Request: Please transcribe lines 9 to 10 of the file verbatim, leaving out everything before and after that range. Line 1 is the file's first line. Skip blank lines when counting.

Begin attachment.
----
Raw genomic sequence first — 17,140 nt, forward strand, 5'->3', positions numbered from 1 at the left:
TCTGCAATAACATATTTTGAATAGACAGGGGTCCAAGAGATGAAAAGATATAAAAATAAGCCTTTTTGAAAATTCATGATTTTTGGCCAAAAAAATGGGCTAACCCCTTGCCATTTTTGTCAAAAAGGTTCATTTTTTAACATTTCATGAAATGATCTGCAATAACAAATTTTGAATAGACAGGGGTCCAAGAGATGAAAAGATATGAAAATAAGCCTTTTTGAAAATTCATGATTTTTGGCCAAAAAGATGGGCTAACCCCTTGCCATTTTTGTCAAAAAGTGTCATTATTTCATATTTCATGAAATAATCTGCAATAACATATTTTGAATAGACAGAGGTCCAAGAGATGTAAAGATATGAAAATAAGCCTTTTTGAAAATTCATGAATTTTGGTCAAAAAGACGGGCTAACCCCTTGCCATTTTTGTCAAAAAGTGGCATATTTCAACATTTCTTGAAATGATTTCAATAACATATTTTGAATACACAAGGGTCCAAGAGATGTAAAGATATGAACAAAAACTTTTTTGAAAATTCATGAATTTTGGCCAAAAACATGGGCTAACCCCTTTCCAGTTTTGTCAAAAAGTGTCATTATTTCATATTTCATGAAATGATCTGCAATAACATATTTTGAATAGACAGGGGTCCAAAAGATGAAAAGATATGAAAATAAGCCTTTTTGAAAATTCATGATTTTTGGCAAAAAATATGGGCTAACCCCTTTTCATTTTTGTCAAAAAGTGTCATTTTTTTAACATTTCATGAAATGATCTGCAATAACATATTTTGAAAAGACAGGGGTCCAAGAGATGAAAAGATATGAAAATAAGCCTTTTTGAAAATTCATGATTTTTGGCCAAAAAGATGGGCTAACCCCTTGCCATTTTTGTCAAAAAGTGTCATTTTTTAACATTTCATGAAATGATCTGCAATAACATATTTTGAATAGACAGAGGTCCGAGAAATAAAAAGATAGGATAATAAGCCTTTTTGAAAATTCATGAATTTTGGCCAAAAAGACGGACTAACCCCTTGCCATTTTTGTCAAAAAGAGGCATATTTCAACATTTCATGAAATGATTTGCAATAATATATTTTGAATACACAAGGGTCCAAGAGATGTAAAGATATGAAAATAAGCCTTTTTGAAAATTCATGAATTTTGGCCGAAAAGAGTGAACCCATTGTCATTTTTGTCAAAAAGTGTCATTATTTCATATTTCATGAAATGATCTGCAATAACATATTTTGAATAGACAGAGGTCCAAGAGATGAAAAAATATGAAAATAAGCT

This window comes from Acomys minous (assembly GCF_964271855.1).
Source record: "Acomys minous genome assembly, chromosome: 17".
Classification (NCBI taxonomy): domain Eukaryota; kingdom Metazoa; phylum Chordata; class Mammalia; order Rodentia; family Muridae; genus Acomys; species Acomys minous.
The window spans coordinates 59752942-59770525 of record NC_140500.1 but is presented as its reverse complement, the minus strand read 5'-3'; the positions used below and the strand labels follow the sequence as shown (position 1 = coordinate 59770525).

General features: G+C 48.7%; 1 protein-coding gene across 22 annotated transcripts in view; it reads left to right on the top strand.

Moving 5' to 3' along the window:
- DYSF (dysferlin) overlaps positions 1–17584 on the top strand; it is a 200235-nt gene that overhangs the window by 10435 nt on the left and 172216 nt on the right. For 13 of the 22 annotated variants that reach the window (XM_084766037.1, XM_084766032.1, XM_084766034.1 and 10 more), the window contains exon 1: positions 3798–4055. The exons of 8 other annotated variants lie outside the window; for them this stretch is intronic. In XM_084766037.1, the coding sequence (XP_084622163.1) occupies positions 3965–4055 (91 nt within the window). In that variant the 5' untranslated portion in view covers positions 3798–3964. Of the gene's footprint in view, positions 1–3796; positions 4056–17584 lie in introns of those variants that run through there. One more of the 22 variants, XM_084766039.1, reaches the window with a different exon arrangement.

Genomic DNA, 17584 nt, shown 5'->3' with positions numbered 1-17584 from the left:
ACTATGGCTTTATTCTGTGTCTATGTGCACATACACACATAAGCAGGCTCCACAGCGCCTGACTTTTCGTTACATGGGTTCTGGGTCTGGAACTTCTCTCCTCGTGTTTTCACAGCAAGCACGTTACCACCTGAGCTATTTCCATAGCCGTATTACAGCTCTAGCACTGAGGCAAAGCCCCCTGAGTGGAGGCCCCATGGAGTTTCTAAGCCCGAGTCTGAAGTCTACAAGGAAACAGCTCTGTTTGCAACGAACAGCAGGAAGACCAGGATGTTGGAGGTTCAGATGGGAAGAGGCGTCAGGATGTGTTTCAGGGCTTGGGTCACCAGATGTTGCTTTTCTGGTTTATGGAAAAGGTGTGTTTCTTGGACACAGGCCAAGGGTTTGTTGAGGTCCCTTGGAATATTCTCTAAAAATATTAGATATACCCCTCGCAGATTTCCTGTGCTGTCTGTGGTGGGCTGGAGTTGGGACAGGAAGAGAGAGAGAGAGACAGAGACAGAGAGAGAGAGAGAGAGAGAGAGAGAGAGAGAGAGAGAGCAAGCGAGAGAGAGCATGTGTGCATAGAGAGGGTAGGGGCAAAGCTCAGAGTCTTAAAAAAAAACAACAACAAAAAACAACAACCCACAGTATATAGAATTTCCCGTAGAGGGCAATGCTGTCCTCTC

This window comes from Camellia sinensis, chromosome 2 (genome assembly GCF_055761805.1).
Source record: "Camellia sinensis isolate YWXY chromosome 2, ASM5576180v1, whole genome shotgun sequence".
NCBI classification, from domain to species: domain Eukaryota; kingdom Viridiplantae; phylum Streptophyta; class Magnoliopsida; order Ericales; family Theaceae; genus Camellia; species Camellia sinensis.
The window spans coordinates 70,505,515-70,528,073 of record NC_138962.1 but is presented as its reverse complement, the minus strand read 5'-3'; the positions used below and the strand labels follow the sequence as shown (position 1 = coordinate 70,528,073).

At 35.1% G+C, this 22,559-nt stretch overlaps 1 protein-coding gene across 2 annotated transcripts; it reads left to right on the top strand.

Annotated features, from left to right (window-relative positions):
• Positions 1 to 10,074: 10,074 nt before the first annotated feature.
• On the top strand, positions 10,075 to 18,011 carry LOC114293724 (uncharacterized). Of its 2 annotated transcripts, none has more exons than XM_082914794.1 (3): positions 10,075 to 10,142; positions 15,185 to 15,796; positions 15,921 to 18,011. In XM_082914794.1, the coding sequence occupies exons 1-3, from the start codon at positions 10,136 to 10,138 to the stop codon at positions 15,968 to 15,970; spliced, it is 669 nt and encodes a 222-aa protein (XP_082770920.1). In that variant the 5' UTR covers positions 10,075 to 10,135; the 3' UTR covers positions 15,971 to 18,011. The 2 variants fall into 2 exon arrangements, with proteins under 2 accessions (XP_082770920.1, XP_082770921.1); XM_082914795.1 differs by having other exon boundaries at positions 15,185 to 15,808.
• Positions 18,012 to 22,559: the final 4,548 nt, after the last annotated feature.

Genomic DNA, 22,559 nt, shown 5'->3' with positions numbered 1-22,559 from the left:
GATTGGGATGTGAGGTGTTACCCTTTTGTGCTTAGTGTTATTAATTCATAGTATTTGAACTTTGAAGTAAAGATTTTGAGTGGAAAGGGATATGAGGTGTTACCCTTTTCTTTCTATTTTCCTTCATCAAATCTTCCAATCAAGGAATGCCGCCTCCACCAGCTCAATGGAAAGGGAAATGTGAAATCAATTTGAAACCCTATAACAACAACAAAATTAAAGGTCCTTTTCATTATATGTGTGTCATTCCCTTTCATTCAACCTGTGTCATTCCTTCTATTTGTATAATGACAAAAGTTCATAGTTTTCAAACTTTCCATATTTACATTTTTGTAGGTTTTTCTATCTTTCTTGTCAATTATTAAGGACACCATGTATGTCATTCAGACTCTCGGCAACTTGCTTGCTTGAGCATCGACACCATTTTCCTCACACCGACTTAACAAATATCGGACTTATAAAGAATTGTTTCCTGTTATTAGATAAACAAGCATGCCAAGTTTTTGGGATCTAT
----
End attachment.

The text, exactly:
- DYSF (dysferlin) overlaps positions 1–17584 on the top strand; it is a 200235-nt gene that overhangs the window by 10435 nt on the left and 172216 nt on the right. For 13 of the 22 annotated variants that reach the window (XM_084766037.1, XM_084766032.1, XM_084766034.1 and 10 more), the window contains exon 1: positions 3798–4055. The exons of 8 other annotated variants lie outside the window; for them this stretch is intronic. In XM_084766037.1, the coding sequence (XP_084622163.1) occupies positions 3965–4055 (91 nt within the window). In that variant the 5' untranslated portion in view covers positions 3798–3964. Of the gene's footprint in view, positions 1–3796; positions 4056–17584 lie in introns of those variants that run through there. One more of the 22 variants, XM_084766039.1, reaches the window with a different exon arrangement.

Genomic DNA, 17584 nt, shown 5'->3' with positions numbered 1-17584 from the left: